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As God’s people, we strive to ensure that what we believe and what we hope to become is found in the Bible. And that’s more than lip service- God has told us what He is like and what we can become through Jesus, and He did that in Scripture. There’s no better news out there, so we make the Bible the basis for how we plan our meetings, what we preach and teach, how we train and counsel, and how we reach out to others. Churches like ours that do this often are often described as "evangelical".



One of the foundational messages of Scripture is that nothing escapes God’s notice or oversight. While there’s a lot of nuance (and sometimes a lot of argument) about how this works out in real time, we’re convinced from the pages of Scripture that God both ordains and uses everything that happens to promote His name in the world and to accomplish ultimate good for His people. * Churches like ours that emphasize this are often described as "Reformed". **

* The biggest piece of evidence we can find for that news is found in Jesus’ story itself. Reflecting on the crucifixion, Peter said (in Acts 2), “Men of Israel, Jesus of Nazareth, delivered up according to the definite plan and foreknowledge of God, you crucified and killed by the hands of lawless men. God raised him up, loosing the pangs of death, because it was not possible for him to be held by it.” So we see that even the horrors of Jesus crucifixion (for which men were responsible) was planned and foreknown by God… and by His power ultimately accomplished our salvation!

** Some might object to us using the word “Reformed” to describe our church because most Reformed churches hold to different doctrinal positions than we do in 2 major areas: (1) we don’t baptize infants as a way of dedicating them to God and (2) we don’t hold to a “cessationist” view of the Holy Spirit’s work today.



When you read the Bible (not as a rule book or list of character traits to strive for), you find that it tells a story: people were created by God to be like God on the earth, but they rebelled against His purposes. As consequence of that rebellion, sin’s reign and curse over the earth has been terrible; but God sought to restore people- working through a people He redeemed to bring His Son as Savior. Jesus came to earth, living perfectly, then dying sacrificially as a substitute for us. His death wasn’t permanent because He came back to life three days later in victory over the greatest enemy we’d faced for ages: death. Though He ascended to heaven, His reign continues and He will return to establish His throne. What news could be better than that? There isn’t any. That good news is called the gospel and we make it the centerpiece of what we see as we read God’s Word. Churches like ours that emphasize this are often described as "gospel-centered".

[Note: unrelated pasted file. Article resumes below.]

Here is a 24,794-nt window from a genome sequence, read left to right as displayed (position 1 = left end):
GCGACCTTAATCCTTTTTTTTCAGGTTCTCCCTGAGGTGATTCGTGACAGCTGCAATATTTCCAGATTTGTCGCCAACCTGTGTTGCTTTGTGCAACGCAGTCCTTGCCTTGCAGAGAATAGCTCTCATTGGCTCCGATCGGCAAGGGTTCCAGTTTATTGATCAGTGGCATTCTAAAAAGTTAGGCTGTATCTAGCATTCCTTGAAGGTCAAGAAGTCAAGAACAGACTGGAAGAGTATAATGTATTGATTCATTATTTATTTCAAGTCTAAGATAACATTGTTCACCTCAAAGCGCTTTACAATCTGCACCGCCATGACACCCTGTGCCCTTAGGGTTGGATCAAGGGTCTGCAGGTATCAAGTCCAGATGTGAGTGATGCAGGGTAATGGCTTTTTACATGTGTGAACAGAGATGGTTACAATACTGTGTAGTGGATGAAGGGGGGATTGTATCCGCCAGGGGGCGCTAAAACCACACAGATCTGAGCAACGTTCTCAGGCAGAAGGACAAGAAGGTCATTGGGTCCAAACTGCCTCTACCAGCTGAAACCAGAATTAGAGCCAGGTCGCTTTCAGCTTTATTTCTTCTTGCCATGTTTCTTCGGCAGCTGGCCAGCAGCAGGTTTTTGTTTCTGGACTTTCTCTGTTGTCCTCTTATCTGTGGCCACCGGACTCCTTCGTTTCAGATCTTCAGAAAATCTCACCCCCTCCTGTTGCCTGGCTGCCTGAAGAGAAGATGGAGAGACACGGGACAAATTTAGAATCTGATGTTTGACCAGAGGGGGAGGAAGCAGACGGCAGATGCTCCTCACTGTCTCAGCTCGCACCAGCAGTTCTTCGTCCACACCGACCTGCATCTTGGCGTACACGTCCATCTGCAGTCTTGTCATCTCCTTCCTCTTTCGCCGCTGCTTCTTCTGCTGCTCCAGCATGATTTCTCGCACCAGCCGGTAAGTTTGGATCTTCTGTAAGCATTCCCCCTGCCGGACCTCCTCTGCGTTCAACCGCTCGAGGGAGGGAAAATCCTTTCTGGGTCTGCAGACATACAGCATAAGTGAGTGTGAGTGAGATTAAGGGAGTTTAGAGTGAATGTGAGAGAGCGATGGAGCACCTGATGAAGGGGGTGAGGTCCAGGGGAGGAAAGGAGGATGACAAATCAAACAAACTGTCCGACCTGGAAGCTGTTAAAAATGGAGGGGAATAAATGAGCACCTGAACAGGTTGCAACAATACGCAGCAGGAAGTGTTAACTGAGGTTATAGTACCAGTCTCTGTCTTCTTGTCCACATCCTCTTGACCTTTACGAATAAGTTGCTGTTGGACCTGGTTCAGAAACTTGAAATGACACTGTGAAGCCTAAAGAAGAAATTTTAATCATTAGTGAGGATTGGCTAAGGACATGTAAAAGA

When Jesus left the earth, it might have been easy to think that God’s presence was missing from the earth as well. However, Jesus made it clear that He would send His Spirit to both comfort and equip His followers so that they could accomplish the mission He gave them. When you read in Acts about how God’s Spirit worked powerfully to ignite those initial followers, you get excited. But the better news is that the Holy Spirit continues that work today. We believe that, when the Spirit converts a believer from the reign of darkness into Christ, He inhabits them and enables them to accomplish amazing things. The new gifts He gives Christians come in the form of amazing capacity to build up the church and to share the gospel… and we see no reason why the work He began shouldn’t continue today. Times may be different, but the gifts He gave then He still gives today. Our call then, is to be continually filled with the Spirit so that we are always ready for the work He wants to do in and through us each day. Churches like ours that emphasize this are often described as "continuationist".



What God has done in building His Church is amazing. And churches that realize that reality are often enjoyable and safe places to settle into. Sometimes it’s easy, then, to forget God that calls the church to step out of its comfort zone and follow His call to be his ambassadors. In fact Jesus stated that there is a blessing for His people that comes when we are actively speaking up for God… but that the blessing is wrapped in difficulty and even persecution. That didn’t hinder Jesus, and it shouldn’t hinder us. So we’re seeking to equip our members to share the good news with their families and then to launch out our members into the world (locally and internationally) so that we can engage others with the good news about Jesus. Churches like ours that emphasize this are often described as "missional". ***

*** This word has a LOT of other implications that have clung to it, but we’ll use it anyway as a reminder that we are a people who are sent on mission from our gatherings into the world.

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